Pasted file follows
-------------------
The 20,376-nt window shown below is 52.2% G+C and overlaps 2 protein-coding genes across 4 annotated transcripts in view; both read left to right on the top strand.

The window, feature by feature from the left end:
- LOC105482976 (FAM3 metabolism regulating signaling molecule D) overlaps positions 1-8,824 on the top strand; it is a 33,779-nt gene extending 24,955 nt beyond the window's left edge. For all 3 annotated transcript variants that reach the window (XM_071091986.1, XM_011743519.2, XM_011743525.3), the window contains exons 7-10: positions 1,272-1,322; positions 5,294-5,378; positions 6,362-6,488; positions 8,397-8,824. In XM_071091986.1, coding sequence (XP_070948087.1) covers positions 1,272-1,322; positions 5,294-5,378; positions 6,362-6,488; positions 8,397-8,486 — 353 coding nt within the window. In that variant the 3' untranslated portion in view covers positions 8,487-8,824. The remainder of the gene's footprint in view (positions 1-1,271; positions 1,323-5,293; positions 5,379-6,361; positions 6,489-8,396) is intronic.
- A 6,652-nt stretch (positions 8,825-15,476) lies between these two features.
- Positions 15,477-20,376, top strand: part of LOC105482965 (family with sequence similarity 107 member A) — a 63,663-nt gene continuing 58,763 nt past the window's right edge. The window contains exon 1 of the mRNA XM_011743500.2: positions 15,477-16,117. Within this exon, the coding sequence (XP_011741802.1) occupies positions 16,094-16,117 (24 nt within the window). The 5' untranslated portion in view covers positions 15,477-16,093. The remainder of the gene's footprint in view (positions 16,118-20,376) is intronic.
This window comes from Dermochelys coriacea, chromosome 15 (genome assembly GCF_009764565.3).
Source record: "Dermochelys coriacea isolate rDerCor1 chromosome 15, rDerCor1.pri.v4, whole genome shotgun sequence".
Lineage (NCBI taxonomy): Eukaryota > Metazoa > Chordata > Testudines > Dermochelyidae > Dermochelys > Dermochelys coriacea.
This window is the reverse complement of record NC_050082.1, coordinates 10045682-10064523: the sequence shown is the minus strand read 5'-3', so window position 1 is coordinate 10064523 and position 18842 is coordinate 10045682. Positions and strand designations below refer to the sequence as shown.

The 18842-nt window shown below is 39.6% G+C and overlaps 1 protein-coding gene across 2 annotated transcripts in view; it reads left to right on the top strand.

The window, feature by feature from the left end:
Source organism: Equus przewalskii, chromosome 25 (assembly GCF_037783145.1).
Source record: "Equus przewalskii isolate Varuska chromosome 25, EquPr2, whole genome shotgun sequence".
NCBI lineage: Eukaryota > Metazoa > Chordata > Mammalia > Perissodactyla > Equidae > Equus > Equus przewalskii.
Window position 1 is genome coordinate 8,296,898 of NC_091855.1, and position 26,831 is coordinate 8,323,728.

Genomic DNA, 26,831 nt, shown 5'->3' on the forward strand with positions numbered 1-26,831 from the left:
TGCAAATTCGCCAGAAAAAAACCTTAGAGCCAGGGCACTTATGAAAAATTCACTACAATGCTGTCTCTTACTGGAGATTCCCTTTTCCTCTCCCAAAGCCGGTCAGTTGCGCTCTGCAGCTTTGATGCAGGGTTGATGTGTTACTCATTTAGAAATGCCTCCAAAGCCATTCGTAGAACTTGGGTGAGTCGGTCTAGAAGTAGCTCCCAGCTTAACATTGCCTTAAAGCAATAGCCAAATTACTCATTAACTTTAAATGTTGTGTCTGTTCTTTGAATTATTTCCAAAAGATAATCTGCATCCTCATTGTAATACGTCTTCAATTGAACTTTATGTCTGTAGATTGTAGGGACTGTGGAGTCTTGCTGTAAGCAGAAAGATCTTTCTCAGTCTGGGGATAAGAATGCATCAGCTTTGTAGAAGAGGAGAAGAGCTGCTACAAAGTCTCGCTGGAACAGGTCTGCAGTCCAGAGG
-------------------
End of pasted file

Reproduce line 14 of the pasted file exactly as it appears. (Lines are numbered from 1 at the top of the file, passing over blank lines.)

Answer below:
NCBI lineage: Eukaryota > Metazoa > Chordata > Mammalia > Perissodactyla > Equidae > Equus > Equus przewalskii.